Researchers take the ups and downs out of renewable energy


Scientists from the Free University of Brussels are part of a team looking for ways to store surplus renewable energy and retrieve it as needed

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Renewable energy is plentiful, but fickle. When the sun shines or the wind blows, there may be more than enough solar and wind power to go around, but when it’s cloudy or calm there’s a risk that the lights will go out. This is why coal, gas and nuclear power stations are still needed to fill the gaps.

One solution to these fluctuations would be to store the surplus renewable energy during periods of high production and draw on these reserves when production drops. But this is easier said than done.

“Most people think immediately of batteries, and they are very useful, but only up to a point,” explains Francesco Contino, professor in the department of mechanical engineering at the Free University of Brussels (VUB). “Their energy density is limited. You can only put so much energy into batteries, and we need to go far beyond that if we think about what is needed for a 100% renewable-energy world.”

Contino is one of the leaders of a new research project that will explore options for storing renewable energy chemically, by creating simple fuels. In addition to VUB, the Free project (“Flexible energy vectors for the future”) involves researchers at Ghent University, the French-speaking Free University of Brussels (ULB), the Catholic University of Louvain and the University of Mons.

The fuels they have in mind are extremely simple. For example, excess electricity produced by a wind farm might be used to split water molecules to create hydrogen and oxygen. The hydrogen could then be stored as a gas or a liquid. The energy could be recovered later by reversing the process, allowing the hydrogen to recombine with oxygen from the air to form water.

Avoiding overload

“Although it’s very simple to produce, and not very expensive, you can’t store hydrogen very easily,” Contino says. “It is a bit better than batteries, but to get enough energy density you need to compress the hydrogen to very high pressure, or liquefy it and keep it at very low temperatures.”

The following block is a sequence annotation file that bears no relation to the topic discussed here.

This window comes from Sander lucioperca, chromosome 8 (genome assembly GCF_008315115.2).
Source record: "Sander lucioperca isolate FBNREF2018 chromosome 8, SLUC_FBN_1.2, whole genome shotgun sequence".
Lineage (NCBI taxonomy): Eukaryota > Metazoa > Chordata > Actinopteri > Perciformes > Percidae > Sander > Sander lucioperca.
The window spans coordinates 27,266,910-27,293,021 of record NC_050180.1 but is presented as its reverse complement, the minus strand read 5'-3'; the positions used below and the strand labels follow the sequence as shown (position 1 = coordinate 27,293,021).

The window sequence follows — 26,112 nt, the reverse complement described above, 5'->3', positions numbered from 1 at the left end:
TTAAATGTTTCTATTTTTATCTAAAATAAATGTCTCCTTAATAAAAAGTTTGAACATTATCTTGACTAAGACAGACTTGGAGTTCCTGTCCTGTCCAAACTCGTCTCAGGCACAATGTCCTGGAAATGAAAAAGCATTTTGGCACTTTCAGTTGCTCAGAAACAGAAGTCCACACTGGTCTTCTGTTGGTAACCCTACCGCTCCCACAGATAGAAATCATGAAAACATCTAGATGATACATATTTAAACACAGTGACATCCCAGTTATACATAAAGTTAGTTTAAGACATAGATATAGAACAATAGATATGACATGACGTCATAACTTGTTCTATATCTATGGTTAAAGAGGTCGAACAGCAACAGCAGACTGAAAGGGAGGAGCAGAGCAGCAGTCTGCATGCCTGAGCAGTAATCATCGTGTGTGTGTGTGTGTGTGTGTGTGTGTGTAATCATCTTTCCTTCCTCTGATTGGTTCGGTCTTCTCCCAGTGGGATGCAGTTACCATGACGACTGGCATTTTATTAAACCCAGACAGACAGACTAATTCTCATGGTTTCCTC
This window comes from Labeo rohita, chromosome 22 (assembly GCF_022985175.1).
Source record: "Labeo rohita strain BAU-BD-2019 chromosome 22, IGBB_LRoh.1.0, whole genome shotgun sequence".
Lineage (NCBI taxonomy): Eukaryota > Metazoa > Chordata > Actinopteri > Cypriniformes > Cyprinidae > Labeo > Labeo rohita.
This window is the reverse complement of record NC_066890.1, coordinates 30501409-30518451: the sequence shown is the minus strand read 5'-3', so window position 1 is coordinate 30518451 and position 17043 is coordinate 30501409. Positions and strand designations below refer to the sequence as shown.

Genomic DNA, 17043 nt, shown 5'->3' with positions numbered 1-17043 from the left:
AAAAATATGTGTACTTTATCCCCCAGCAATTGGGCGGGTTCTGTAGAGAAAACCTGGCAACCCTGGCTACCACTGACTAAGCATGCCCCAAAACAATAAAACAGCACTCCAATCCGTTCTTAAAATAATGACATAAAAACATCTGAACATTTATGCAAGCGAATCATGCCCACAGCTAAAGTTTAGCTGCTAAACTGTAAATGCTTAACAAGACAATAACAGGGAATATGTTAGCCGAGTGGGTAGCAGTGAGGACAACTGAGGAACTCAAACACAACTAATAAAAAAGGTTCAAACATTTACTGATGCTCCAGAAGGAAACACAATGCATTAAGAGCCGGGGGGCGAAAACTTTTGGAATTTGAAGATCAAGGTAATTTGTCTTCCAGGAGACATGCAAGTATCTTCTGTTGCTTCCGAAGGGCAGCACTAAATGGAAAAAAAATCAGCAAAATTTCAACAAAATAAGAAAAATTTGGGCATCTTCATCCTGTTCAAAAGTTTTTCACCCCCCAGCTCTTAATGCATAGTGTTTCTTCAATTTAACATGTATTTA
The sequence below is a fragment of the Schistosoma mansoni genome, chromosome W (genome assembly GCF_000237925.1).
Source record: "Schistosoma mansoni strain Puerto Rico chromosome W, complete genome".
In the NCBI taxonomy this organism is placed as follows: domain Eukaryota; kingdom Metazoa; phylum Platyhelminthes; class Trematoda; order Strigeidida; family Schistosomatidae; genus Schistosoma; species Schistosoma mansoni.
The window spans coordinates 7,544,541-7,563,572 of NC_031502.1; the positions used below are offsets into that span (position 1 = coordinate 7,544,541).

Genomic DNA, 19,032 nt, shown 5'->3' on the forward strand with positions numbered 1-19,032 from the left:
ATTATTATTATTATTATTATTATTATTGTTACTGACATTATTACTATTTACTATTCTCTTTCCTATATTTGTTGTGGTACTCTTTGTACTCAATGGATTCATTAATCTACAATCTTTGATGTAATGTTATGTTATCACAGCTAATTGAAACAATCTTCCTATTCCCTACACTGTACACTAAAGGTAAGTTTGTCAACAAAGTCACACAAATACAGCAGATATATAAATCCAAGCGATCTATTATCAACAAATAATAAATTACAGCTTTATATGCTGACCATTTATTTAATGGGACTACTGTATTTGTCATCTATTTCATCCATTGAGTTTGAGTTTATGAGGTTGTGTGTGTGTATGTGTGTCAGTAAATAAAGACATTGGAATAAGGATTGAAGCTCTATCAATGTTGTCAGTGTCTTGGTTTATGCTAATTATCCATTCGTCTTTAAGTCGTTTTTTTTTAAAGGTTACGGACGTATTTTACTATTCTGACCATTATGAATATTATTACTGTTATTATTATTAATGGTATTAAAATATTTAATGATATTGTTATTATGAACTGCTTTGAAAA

Alternative storage fuels include using surplus electricity to produce ammonia, methane or methanol. This last substance, the simplest of the alcohols, is particularly promising since it is a liquid rather than a gas under normal temperature and pressure.

Batteries are very useful, but only up to a point

- Francesco Contino

The idea of using these substances to store energy is not new, but more work is required on how that energy can be recovered efficiently. “We are doing research into small, decentralised units that will convert the energy stored in the fuels back into something we can use, such as electricity and heat,” Contino says.

This decentralisation is important, since renewable energy production tends to be scattered. Wind farms may be off-shore or in isolated parts of the countryside, while solar panels may be on agricultural land or even in the middle of towns and cities. But the electricity network that connects these energy sources would overload if you tried to move large amounts of power around for the purposes of storing it centrally. 

So the ideal would be to store renewable energy where it is produced and trickle it back into the network as required, or use it locally.

In a city near you

Another aspect of the research involves exploring how the creation of methane and methanol – both of which require carbon – could be used to reduce emissions of the greenhouse gas carbon dioxide. In this case renewable energy storage might run hand in hand with using a fossil fuel, such as natural gas, or a more sustainable carbon source, such as biogas from the fermentation of waste.

Carbon capture methods also need to be found to ensure that turning methane and methanol back into energy does not increase carbon dioxide emissions.

We want to move to a full-scale demonstrator, near a wind farm for example, or in a domestic setting

- Francesco Contino

Over the next four years the Free project will use lab facilities shared by the universities for proof-of-concept studies in these areas. “After that we want to move to a full-scale demonstrator, near a wind farm for example, or in a domestic setting where we have enough heat or power demand to demonstrate the application,” Contino says.

That domestic demonstration might involve a city neighbourhood, with houses, shops and a school. “They would all have their solar panels and maybe a small wind turbine,” he goes on. “Then you would store and retrieve the energy locally, and distribute the heat and the power to the people as they need it.”

The collaborating academics will also be looking at the bigger picture of energy storage. For example, hydrogen and methanol can also be used as transport fuels, while ammonia is a raw material in the chemicals industry.

Contino: “We are using this consortium of five major universities to have a forum on future energy carriers: how can we use smart energy carriers to exchange energy in the best way possible.”

Photo: Ingimage